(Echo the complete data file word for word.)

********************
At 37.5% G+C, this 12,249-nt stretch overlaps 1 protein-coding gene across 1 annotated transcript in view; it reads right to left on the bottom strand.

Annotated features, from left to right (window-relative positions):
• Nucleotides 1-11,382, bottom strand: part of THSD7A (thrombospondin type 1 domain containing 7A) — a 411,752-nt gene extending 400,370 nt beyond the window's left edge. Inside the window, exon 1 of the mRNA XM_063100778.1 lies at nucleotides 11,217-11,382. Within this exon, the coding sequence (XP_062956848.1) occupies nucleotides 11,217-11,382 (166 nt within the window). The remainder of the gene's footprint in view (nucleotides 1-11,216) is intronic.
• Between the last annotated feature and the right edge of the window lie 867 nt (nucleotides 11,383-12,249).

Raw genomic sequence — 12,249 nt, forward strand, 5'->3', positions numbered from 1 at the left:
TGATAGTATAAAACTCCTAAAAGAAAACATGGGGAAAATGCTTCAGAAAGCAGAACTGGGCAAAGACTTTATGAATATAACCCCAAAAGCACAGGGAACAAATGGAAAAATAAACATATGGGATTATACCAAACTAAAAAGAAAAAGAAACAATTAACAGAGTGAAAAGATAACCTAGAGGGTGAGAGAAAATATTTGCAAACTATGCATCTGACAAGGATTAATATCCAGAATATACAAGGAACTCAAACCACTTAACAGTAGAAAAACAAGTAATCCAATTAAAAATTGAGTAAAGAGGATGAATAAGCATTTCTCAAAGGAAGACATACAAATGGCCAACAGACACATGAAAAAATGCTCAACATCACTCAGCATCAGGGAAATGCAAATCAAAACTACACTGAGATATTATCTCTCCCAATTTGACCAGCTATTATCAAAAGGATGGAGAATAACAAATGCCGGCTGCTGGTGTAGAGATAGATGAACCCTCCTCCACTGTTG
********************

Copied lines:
At 37.5% G+C, this 12,249-nt stretch overlaps 1 protein-coding gene across 1 annotated transcript in view; it reads right to left on the bottom strand.

Annotated features, from left to right (window-relative positions):
• Nucleotides 1-11,382, bottom strand: part of THSD7A (thrombospondin type 1 domain containing 7A) — a 411,752-nt gene extending 400,370 nt beyond the window's left edge. Inside the window, exon 1 of the mRNA XM_063100778.1 lies at nucleotides 11,217-11,382. Within this exon, the coding sequence (XP_062956848.1) occupies nucleotides 11,217-11,382 (166 nt within the window). The remainder of the gene's footprint in view (nucleotides 1-11,216) is intronic.
• Between the last annotated feature and the right edge of the window lie 867 nt (nucleotides 11,383-12,249).

Raw genomic sequence — 12,249 nt, forward strand, 5'->3', positions numbered from 1 at the left:
TGATAGTATAAAACTCCTAAAAGAAAACATGGGGAAAATGCTTCAGAAAGCAGAACTGGGCAAAGACTTTATGAATATAACCCCAAAAGCACAGGGAACAAATGGAAAAATAAACATATGGGATTATACCAAACTAAAAAGAAAAAGAAACAATTAACAGAGTGAAAAGATAACCTAGAGGGTGAGAGAAAATATTTGCAAACTATGCATCTGACAAGGATTAATATCCAGAATATACAAGGAACTCAAACCACTTAACAGTAGAAAAACAAGTAATCCAATTAAAAATTGAGTAAAGAGGATGAATAAGCATTTCTCAAAGGAAGACATACAAATGGCCAACAGACACATGAAAAAATGCTCAACATCACTCAGCATCAGGGAAATGCAAATCAAAACTACACTGAGATATTATCTCTCCCAATTTGACCAGCTATTATCAAAAGGATGGAGAATAACAAATGCCGGCTGCTGGTGTAGAGATAGATGAACCCTCCTCCACTGTTG